Throughout the novel “Into the Wild” John Krakauer makes an argument about the adventurer Chris McCandless. Krakauer notes McCandless as a pilgrim; not someone who had a death wish. Throughout the book and emphasized in the epilogue, Krakauer helps persuade a reader such as I that McCandless was in fact a pilgrim on a journey to find himself perhaps.
Krakauer adds details and makes specific choices in the book in order to help his argument to further validate my thoughts; that I, too, believe McCandless was a pilgrim. Krakauer gave specific details about Chris’ adventure and life journey to show the reader he was not insane. One of the major points Krakauer brings up in the book to help validate both his and my beliefs about McCandless is showing the relationships McCandless had made on his journey.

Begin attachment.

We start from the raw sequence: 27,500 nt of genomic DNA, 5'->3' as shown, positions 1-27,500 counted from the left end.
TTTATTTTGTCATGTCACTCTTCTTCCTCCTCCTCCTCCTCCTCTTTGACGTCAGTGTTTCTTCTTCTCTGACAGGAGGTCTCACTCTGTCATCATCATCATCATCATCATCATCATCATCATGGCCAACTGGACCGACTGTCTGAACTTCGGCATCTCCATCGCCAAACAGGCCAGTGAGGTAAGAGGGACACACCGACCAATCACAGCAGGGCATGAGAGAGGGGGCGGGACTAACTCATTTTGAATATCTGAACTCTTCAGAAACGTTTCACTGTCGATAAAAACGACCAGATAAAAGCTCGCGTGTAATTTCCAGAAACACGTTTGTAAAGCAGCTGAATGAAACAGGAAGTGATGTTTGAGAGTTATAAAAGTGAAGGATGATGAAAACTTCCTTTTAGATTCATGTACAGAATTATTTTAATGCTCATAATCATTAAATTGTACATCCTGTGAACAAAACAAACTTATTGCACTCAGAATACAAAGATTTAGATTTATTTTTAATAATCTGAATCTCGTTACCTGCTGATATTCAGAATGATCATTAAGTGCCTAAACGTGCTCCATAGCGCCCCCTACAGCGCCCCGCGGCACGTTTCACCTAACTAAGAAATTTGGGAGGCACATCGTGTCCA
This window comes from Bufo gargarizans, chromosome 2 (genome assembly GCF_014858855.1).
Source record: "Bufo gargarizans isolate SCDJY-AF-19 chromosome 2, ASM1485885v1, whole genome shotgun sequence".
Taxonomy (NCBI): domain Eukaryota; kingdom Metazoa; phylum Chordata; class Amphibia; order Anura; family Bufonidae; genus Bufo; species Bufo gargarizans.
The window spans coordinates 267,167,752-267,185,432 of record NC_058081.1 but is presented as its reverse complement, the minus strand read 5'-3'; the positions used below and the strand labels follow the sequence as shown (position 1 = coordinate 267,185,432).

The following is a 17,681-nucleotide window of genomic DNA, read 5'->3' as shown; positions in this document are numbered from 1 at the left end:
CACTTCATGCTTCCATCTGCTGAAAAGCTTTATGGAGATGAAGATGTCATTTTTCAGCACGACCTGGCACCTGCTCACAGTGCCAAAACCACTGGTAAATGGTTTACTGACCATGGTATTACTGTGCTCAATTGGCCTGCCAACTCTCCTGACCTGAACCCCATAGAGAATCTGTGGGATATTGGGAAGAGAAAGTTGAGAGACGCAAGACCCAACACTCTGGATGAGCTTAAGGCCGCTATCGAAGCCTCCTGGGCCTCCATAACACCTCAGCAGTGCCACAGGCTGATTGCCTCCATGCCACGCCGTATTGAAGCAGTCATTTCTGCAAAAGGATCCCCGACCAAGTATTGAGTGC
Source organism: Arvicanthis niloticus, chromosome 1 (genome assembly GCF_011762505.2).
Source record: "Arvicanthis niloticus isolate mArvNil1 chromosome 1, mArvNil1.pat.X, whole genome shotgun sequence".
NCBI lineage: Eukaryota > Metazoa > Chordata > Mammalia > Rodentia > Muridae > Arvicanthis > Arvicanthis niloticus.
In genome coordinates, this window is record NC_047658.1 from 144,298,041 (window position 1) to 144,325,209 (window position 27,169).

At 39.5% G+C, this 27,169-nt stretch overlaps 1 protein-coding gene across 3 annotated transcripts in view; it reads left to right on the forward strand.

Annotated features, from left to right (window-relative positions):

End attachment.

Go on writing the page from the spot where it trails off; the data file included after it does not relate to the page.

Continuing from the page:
Although he may have not always agreed with his parents, they thoroughly loved him; as highlighted in the epilogue of the book when they visited the “Magic Bus” ten months after Chris died and leave a memorial plaque, flowers, and supplies in the bus. You can feel the heart breaking tragedy that the epilogue unfolds, as the reader got to know Chris so well throughout the novel. In Chris’ journey, he meets a number of different people who he shared intimate relationships with including: Bob and Jan Bures, Wayne Westerburg, and Ronald Franz. This helps show the reader he was not insane and was not only looking for, but was also very capable of creating intimate relationships with total strangers; it came easy to Chris.
Billie McCandless said to Krakauer, “Many people have told me that they admire Chris for what he was trying to do. If he’d lived, I would agree with them. But he didn’t, and there’s no way to bring him back . . . Most things you can fix, but not that.”
Krakauer was an excellent reporter in discovering almost every detail that pertained to Chris McCandless and his journey. The interviews he had with the people in Chris’ life help the readers of his book, myself included, validate their thoughts about Chris. It helps the reader have empathy for Chris and be able to better understand him and why he went on his expedition; to be a “pilgrim” as Krakauer describes.